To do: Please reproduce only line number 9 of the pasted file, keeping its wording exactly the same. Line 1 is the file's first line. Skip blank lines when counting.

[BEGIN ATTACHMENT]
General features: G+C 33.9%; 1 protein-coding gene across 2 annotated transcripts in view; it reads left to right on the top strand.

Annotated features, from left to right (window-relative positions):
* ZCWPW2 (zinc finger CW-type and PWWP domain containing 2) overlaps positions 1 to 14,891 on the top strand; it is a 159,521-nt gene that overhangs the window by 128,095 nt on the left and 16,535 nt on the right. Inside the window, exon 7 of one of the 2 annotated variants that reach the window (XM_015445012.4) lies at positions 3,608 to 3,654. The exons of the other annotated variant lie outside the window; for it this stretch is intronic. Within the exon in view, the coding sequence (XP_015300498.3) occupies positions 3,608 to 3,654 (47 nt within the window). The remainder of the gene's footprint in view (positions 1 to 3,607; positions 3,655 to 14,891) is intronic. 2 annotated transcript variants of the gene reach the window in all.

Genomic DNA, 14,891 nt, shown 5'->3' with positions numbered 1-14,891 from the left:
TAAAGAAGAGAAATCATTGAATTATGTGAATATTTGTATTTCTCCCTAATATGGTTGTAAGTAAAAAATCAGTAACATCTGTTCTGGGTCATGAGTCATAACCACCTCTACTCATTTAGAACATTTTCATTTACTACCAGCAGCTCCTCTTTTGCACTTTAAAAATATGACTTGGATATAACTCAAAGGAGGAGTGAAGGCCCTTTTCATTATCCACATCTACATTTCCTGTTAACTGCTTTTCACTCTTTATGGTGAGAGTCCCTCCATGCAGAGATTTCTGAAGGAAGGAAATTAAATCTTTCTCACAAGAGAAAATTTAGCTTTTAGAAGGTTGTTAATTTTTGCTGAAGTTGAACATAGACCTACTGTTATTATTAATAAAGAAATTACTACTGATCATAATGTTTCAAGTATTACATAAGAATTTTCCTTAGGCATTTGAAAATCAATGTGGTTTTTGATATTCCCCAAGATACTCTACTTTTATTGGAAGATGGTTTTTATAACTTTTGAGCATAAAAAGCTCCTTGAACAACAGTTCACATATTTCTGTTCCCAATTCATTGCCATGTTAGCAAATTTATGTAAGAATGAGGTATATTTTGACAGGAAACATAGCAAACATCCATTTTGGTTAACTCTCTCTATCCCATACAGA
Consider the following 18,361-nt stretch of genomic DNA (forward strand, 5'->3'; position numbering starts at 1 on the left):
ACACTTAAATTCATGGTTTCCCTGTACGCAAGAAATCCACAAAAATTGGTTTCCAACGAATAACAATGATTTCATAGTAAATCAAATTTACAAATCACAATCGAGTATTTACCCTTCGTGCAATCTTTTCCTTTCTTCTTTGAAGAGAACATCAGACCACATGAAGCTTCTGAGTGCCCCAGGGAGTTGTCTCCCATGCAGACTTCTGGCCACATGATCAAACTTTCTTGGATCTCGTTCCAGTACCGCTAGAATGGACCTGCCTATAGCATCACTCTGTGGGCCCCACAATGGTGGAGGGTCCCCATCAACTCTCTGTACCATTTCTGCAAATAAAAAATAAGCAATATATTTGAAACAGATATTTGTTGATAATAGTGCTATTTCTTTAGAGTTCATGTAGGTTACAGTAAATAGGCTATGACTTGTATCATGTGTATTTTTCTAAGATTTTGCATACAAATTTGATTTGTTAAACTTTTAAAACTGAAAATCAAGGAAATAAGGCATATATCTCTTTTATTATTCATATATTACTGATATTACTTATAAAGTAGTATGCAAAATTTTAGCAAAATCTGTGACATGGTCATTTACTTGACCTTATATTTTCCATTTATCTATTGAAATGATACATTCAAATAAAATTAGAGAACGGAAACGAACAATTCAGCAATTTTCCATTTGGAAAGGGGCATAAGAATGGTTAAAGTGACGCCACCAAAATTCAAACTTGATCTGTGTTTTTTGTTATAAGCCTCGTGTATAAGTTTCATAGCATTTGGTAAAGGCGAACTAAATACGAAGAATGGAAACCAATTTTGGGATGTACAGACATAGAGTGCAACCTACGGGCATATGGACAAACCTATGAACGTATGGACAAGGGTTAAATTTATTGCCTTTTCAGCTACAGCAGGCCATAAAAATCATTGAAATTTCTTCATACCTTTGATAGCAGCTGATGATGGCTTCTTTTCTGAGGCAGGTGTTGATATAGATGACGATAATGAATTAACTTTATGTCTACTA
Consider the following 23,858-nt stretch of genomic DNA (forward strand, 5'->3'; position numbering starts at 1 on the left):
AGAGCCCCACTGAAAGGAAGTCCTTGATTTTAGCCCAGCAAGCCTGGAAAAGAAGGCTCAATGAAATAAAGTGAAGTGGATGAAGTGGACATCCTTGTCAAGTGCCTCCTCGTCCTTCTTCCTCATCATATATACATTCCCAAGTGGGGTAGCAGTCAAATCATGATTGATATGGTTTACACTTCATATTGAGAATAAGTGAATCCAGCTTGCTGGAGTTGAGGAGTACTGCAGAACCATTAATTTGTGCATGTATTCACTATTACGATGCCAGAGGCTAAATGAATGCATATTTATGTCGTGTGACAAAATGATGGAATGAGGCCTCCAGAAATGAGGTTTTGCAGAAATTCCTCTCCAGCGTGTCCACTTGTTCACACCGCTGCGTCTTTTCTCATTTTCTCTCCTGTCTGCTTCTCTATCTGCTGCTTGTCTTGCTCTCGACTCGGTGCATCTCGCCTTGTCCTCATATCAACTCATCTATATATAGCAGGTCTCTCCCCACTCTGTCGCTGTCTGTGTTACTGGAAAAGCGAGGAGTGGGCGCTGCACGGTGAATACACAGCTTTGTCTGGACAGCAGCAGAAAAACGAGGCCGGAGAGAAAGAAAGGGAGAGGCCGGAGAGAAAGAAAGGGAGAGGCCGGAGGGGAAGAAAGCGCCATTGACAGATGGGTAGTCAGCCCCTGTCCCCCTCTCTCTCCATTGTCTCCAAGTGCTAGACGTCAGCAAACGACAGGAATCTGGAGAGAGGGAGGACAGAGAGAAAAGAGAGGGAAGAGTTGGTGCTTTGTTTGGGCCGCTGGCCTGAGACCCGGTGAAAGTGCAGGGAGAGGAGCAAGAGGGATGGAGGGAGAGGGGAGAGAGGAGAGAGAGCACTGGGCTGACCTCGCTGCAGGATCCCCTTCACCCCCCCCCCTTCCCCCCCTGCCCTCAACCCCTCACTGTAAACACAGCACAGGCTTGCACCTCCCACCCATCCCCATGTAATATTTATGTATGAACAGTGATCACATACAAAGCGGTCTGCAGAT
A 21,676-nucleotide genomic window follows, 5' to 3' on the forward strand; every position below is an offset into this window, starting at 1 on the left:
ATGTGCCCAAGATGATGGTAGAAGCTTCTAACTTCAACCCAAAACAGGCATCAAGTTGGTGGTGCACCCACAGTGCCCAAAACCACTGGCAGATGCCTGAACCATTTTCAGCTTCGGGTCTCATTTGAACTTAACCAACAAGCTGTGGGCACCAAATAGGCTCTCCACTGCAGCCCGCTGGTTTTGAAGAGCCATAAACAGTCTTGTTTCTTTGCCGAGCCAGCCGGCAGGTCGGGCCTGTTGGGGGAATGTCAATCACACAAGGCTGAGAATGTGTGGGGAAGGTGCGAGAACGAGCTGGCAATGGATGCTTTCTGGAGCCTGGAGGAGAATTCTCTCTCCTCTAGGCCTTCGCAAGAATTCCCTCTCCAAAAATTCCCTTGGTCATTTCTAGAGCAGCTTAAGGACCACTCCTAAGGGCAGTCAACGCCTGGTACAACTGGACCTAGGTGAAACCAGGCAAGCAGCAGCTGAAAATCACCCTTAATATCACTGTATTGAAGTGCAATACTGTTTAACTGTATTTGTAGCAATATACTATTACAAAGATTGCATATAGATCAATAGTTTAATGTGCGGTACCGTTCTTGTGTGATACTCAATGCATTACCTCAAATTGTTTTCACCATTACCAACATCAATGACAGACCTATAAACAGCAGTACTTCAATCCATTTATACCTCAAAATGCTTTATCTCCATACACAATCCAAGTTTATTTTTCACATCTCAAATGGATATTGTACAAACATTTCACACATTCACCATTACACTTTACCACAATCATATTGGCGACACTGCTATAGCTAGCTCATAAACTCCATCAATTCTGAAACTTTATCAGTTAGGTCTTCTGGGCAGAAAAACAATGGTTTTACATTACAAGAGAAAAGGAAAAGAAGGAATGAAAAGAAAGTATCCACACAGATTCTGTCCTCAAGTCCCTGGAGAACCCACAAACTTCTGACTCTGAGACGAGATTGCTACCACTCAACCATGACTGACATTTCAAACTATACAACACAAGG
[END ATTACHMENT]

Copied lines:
AGAGCCCCACTGAAAGGAAGTCCTTGATTTTAGCCCAGCAAGCCTGGAAAAGAAGGCTCAATGAAATAAAGTGAAGTGGATGAAGTGGACATCCTTGTCAAGTGCCTCCTCGTCCTTCTTCCTCATCATATATACATTCCCAAGTGGGGTAGCAGTCAAATCATGATTGATATGGTTTACACTTCATATTGAGAATAAGTGAATCCAGCTTGCTGGAGTTGAGGAGTACTGCAGAACCATTAATTTGTGCATGTATTCACTATTACGATGCCAGAGGCTAAATGAATGCATATTTATGTCGTGTGACAAAATGATGGAATGAGGCCTCCAGAAATGAGGTTTTGCAGAAATTCCTCTCCAGCGTGTCCACTTGTTCACACCGCTGCGTCTTTTCTCATTTTCTCTCCTGTCTGCTTCTCTATCTGCTGCTTGTCTTGCTCTCGACTCGGTGCATCTCGCCTTGTCCTCATATCAACTCATCTATATATAGCAGGTCTCTCCCCACTCTGTCGCTGTCTGTGTTACTGGAAAAGCGAGGAGTGGGCGCTGCACGGTGAATACACAGCTTTGTCTGGACAGCAGCAGAAAAACGAGGCCGGAGAGAAAGAAAGGGAGAGGCCGGAGAGAAAGAAAGGGAGAGGCCGGAGGGGAAGAAAGCGCCATTGACAGATGGGTAGTCAGCCCCTGTCCCCCTCTCTCTCCATTGTCTCCAAGTGCTAGACGTCAGCAAACGACAGGAATCTGGAGAGAGGGAGGACAGAGAGAAAAGAGAGGGAAGAGTTGGTGCTTTGTTTGGGCCGCTGGCCTGAGACCCGGTGAAAGTGCAGGGAGAGGAGCAAGAGGGATGGAGGGAGAGGGGAGAGAGGAGAGAGAGCACTGGGCTGACCTCGCTGCAGGATCCCCTTCACCCCCCCCCCTTCCCCCCCTGCCCTCAACCCCTCACTGTAAACACAGCACAGGCTTGCACCTCCCACCCATCCCCATGTAATATTTATGTATGAACAGTGATCACATACAAAGCGGTCTGCAGAT